Friday, September 19, 2008

Police ordered to return £14,420 taken from man who did nothing wrong.

THE son of a Muslim cleric today won his bid to reclaim £14,420 confiscated from him by police at Heathrow airport.

A judge criticised a Wikipedia entry used by officers to justify their actions and said the money was a religious gift and was not intended for "terrorist purposes".

Abdul Fostock, 25, was stopped by police in October 2006 when he was about to travel to Beirut to visit his father.

London's Southwark Crown Court heard Fostock was carrying £14,420 in a series of envelopes marked: Daddy; Mum; Sheikh and Spending Money.

Fostock, of Streamside Close, Enfield, Middlesex, told officers he received the money from "friends and family" and intended to distribute it as an "Eid present".

But Detective Sergeant Russell Hughes of the Metropolitan Police Counter Terrorism Command told an appeal hearing there were "reasonable grounds" to "suspect the money had been intended for the purposes of crime", and it was seized under the Proceeds of Crime Act.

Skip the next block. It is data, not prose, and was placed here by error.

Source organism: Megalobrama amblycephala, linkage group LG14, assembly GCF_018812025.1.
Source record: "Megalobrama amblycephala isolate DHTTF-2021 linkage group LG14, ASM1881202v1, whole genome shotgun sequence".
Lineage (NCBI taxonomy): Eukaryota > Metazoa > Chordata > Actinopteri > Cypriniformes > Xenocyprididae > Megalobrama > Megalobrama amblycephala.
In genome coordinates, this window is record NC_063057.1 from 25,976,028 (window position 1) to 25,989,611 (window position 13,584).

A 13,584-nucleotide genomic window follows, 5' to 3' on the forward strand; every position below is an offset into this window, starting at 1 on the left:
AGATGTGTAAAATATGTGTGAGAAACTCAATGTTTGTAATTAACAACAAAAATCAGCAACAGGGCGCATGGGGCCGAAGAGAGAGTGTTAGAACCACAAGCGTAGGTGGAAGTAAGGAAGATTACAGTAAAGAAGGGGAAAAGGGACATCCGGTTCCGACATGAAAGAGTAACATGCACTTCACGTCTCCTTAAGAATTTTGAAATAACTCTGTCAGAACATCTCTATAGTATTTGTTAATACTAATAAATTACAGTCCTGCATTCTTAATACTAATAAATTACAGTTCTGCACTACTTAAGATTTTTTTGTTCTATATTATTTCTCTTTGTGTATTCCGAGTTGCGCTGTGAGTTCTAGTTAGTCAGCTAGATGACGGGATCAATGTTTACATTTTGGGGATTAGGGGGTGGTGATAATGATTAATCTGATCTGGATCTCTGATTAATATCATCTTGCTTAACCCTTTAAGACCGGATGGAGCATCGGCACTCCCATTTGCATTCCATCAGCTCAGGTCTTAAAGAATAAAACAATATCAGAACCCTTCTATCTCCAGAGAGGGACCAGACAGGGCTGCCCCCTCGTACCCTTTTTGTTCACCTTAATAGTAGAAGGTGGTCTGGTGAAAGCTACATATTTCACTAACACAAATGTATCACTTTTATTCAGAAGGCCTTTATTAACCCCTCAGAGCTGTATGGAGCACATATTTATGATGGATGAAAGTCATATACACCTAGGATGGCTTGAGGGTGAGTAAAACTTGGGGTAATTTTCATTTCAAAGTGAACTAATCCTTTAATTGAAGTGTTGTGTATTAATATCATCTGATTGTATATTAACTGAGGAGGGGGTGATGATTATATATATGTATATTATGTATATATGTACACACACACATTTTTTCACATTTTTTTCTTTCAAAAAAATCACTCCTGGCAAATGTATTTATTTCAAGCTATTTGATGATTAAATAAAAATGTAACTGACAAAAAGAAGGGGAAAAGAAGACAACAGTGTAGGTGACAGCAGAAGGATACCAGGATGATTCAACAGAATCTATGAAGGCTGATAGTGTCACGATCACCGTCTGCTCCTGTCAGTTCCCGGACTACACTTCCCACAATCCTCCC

Ruling on the appeal Judge Higgins said: "This was for his father's day-to-day living requirements as he was largely destitute and depended on friends and relatives.

"It was an Eid gift, it was not for the purposes of terrorism.

"It was an act of humanity given at the end of the month of Ramadan when the minds of Muslims turn to such matters."

He also dismissed evidence provided by the Met about Mr Bakri's involvement in terrorist groups as "unreliable" as it was from "open sourced material", namely a Wikipedia entry.

Tanveer Queresh representing Fostock said this evidence was "wholly unreliable".

He added: "The crux of the case against him rests on open source material from Wikipedia.

"Mere users of this website can edit the website's content instantly and it often contains inaccurate and malicious information.

The Met was ordered to repay the money within 14 days and also ordered to cover Fostock's court costs of £4,000.

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